Brattleboro Dawn Dance returns on Labor Day weekend
Wild Asparagus is one of the three bands that will be playing at the annual Labor Day weekend Dawn Dance in Brattleboro.

Brattleboro Dawn Dance returns on Labor Day weekend

BRATTLEBORO — Dawn dances are a longstanding tradition here in Brattleboro, and this Labor Day weekend hundreds of contra dancers of all ages, from New England and beyond, will converge downtown for yet another all-nighter at the Gibson-Aiken Center.

Beginning at 8 p.m. on Sunday, Sept. 6, and continuing until 7 a.m. on Monday, three excellent bands, three nationally known callers, and an estimated 400 dancers will join in a joyful and merry-making event in the center's upstairs gym.

As a warm-up, the English Country Dance portion of the Brattleboro Dawn Dance runs from 2:30 to 5:30 p.m. at the Stone Church, 210 Main St. in downtown Brattleboro, across the way from the Gibson-Aiken Center.

Dance and music of this style is drawn from the Jane Austen era and before, and from modern choreography and recent musical composition. There is a lot of variety in this dance form, but it is accessible to all and taught by the skilled dance leader Adina Gordon, who hails from Burlington.

Playing this delightful music is a trio also from Burlington: Laura Markowitz on violin, James McKinley on cello, and Aaron Marcus on piano and concertina.

Tickets are $10 and limited to 70 people. Organizers say tickets are best purchased at before Saturday, Sept. 5. Tickets for both the English country and evening contra dance will be available when the doors open at 2 p.m.

Starting off the Dawn Dance at the Gibson-Aiken at 8 p.m. is the Greenfield, Mass./Brattleboro-based band Wild Asparagus, widely popular in this country and abroad as one of the genre's best.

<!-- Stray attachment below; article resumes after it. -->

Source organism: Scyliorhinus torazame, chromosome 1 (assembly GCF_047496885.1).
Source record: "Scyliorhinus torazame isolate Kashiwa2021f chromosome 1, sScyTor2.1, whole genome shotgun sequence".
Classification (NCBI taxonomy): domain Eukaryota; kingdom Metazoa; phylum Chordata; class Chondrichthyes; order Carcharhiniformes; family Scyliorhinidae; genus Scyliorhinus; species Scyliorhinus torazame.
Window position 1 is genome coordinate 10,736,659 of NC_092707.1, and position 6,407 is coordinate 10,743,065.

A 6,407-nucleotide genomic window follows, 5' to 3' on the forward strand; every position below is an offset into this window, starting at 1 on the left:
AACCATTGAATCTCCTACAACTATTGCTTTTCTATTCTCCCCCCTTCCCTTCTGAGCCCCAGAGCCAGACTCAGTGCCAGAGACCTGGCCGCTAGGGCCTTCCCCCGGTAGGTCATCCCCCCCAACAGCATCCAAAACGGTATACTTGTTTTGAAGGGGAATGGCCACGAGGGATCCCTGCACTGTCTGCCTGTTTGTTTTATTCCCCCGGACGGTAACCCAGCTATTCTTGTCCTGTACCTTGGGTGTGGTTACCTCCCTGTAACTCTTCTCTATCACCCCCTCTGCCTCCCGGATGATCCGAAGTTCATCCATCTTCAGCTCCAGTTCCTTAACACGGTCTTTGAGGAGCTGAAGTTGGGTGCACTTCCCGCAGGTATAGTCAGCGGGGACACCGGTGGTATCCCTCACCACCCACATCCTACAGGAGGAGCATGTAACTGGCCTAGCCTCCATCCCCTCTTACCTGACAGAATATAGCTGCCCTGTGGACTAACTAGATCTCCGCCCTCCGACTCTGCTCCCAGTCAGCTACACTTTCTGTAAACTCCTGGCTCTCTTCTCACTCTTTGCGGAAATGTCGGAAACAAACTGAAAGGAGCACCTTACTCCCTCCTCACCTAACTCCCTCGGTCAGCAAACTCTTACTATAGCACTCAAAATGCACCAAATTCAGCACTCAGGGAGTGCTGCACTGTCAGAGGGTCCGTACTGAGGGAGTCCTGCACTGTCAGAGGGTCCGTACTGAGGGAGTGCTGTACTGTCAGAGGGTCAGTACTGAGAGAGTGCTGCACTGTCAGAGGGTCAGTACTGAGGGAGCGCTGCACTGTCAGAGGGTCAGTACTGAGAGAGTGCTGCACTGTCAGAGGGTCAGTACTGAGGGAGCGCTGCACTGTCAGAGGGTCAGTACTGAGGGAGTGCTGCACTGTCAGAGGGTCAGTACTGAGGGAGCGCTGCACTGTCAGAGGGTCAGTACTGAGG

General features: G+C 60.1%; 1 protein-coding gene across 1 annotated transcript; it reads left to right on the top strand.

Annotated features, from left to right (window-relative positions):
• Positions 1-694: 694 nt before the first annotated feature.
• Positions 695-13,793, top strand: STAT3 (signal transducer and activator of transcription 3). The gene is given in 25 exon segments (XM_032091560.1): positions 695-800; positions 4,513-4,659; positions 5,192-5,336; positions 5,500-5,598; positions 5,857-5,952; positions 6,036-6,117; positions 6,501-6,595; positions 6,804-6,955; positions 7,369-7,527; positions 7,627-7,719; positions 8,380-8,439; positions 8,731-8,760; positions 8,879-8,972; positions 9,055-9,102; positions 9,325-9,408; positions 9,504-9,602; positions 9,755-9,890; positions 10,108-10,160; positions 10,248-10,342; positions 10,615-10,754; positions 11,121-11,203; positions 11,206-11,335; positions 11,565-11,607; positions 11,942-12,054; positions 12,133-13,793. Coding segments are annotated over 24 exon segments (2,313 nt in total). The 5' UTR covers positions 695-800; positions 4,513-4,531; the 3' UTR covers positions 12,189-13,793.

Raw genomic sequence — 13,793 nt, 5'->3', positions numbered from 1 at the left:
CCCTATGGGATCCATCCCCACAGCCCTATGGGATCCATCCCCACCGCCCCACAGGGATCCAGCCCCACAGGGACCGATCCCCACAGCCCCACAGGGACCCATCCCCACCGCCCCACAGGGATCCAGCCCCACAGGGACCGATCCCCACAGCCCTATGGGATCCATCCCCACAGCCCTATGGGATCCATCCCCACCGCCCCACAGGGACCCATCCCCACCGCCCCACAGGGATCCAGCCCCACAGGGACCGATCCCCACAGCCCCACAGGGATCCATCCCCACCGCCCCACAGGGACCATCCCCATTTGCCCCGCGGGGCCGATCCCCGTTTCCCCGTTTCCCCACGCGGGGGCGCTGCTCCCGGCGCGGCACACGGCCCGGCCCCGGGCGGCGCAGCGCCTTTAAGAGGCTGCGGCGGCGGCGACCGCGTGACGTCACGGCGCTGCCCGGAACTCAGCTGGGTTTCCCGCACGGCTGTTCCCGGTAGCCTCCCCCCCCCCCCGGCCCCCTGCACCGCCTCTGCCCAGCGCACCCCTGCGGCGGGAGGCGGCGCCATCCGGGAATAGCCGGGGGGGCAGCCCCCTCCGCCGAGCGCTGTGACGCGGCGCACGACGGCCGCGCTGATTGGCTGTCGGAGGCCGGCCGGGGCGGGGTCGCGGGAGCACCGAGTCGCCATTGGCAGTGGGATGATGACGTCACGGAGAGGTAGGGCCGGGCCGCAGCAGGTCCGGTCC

Greenfielders David Cantieni (winds) and Ann Percival (piano/guitar), and Bratttleboro resident Becky Tracy (fiddle) anchor this band; George Marshall from Belchertown, Mass., will call all the dances and play concertina, and Mark Murphy from Pennsylvania is the bass player.

The second band from upstate New York is Great Bear Trio, known nationally for its very innovative music, some written by band members. This is a family band of two brothers, Noah and Andrew VanNorstrand, who play fiddle, guitar, mandolin, and other instruments; and their mother, Kim Yerton, on piano. Andrew's wife, Sarah, is an ace caller with a lovely presence.

The trio will play a set of couple dances before resuming the contra dance at 12:30 a.m.

The third band, Sassafras Stomp, hails from Maine and is making its debut here, although the caller, Nils Fredland, is well known in New England and elsewhere for his presence and command of teaching. The trio are Johanna Davis on fiddle, Adam Nordell on guitar, and John Pranio on banjo and fiddle. Their sound is ebullient, to say the least.

All dances are taught. Tickets are available at and at the door at 7:30 p.m. Dancers are encouraged to buy in advance. Admission is $25 ($20 for students and seniors).

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